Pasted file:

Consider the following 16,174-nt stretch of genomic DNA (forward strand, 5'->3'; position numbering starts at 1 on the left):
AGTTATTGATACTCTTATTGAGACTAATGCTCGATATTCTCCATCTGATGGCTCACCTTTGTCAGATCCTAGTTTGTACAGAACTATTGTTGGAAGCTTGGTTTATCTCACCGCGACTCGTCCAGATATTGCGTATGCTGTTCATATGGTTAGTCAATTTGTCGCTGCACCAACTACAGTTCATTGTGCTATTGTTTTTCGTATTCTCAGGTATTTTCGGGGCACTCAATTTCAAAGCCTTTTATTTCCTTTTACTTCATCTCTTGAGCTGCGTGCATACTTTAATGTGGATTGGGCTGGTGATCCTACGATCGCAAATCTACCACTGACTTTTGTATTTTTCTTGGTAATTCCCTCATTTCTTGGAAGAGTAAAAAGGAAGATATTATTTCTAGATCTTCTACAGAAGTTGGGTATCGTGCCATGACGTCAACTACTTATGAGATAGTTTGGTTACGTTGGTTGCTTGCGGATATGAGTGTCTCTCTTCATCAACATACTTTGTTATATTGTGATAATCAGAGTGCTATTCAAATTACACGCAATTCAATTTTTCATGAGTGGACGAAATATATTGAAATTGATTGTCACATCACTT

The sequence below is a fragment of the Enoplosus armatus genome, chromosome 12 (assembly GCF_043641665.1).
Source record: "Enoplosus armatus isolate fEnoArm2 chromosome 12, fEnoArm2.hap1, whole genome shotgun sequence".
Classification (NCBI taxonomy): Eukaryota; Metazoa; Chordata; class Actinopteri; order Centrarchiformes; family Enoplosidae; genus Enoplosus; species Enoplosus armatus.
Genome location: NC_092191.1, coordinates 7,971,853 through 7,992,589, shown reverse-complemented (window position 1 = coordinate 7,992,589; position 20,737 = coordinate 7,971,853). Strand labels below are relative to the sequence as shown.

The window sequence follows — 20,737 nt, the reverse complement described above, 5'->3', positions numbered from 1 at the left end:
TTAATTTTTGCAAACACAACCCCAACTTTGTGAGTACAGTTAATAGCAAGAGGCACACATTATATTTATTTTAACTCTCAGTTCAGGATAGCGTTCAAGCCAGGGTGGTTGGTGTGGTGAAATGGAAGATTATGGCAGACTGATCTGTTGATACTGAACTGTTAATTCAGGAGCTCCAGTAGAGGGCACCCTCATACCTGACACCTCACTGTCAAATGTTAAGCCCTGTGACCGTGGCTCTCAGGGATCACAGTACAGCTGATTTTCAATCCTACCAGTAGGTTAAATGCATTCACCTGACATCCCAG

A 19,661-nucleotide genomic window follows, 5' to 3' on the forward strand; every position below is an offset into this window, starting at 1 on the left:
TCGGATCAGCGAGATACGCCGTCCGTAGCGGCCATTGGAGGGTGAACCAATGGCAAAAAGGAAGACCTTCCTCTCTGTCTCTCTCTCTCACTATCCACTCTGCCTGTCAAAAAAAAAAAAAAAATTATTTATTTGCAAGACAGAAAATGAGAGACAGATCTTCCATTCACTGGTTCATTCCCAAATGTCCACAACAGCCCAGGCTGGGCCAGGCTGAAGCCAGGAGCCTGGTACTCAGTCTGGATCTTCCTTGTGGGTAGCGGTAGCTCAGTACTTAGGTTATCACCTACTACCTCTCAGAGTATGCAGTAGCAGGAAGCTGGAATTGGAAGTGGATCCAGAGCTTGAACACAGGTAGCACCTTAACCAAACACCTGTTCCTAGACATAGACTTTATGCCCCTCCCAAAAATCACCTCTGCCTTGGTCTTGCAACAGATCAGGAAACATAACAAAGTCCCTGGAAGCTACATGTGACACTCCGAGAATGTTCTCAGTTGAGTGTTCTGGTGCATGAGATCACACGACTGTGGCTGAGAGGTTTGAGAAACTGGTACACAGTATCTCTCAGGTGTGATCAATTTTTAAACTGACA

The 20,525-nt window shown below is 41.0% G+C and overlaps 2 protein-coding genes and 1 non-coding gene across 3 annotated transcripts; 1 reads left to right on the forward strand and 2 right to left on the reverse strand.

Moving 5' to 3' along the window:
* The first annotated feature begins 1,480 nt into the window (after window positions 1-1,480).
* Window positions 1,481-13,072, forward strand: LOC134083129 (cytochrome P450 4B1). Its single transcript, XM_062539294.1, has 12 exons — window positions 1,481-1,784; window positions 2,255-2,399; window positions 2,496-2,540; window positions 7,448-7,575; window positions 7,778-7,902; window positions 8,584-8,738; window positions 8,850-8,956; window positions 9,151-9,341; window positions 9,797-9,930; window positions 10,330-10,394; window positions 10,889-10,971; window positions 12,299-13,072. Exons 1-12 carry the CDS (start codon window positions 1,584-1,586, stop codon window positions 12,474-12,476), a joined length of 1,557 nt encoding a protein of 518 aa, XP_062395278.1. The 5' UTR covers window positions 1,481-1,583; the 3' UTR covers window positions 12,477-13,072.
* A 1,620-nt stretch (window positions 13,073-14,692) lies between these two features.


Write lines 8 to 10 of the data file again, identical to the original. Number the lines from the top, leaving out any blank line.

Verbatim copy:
TTAATTTTTGCAAACACAACCCCAACTTTGTGAGTACAGTTAATAGCAAGAGGCACACATTATATTTATTTTAACTCTCAGTTCAGGATAGCGTTCAAGCCAGGGTGGTTGGTGTGGTGAAATGGAAGATTATGGCAGACTGATCTGTTGATACTGAACTGTTAATTCAGGAGCTCCAGTAGAGGGCACCCTCATACCTGACACCTCACTGTCAAATGTTAAGCCCTGTGACCGTGGCTCTCAGGGATCACAGTACAGCTGATTTTCAATCCTACCAGTAGGTTAAATGCATTCACCTGACATCCCAG

A 19,661-nucleotide genomic window follows, 5' to 3' on the forward strand; every position below is an offset into this window, starting at 1 on the left:
TCGGATCAGCGAGATACGCCGTCCGTAGCGGCCATTGGAGGGTGAACCAATGGCAAAAAGGAAGACCTTCCTCTCTGTCTCTCTCTCTCACTATCCACTCTGCCTGTCAAAAAAAAAAAAAAAATTATTTATTTGCAAGACAGAAAATGAGAGACAGATCTTCCATTCACTGGTTCATTCCCAAATGTCCACAACAGCCCAGGCTGGGCCAGGCTGAAGCCAGGAGCCTGGTACTCAGTCTGGATCTTCCTTGTGGGTAGCGGTAGCTCAGTACTTAGGTTATCACCTACTACCTCTCAGAGTATGCAGTAGCAGGAAGCTGGAATTGGAAGTGGATCCAGAGCTTGAACACAGGTAGCACCTTAACCAAACACCTGTTCCTAGACATAGACTTTATGCCCCTCCCAAAAATCACCTCTGCCTTGGTCTTGCAACAGATCAGGAAACATAACAAAGTCCCTGGAAGCTACATGTGACACTCCGAGAATGTTCTCAGTTGAGTGTTCTGGTGCATGAGATCACACGACTGTGGCTGAGAGGTTTGAGAAACTGGTACACAGTATCTCTCAGGTGTGATCAATTTTTAAACTGACA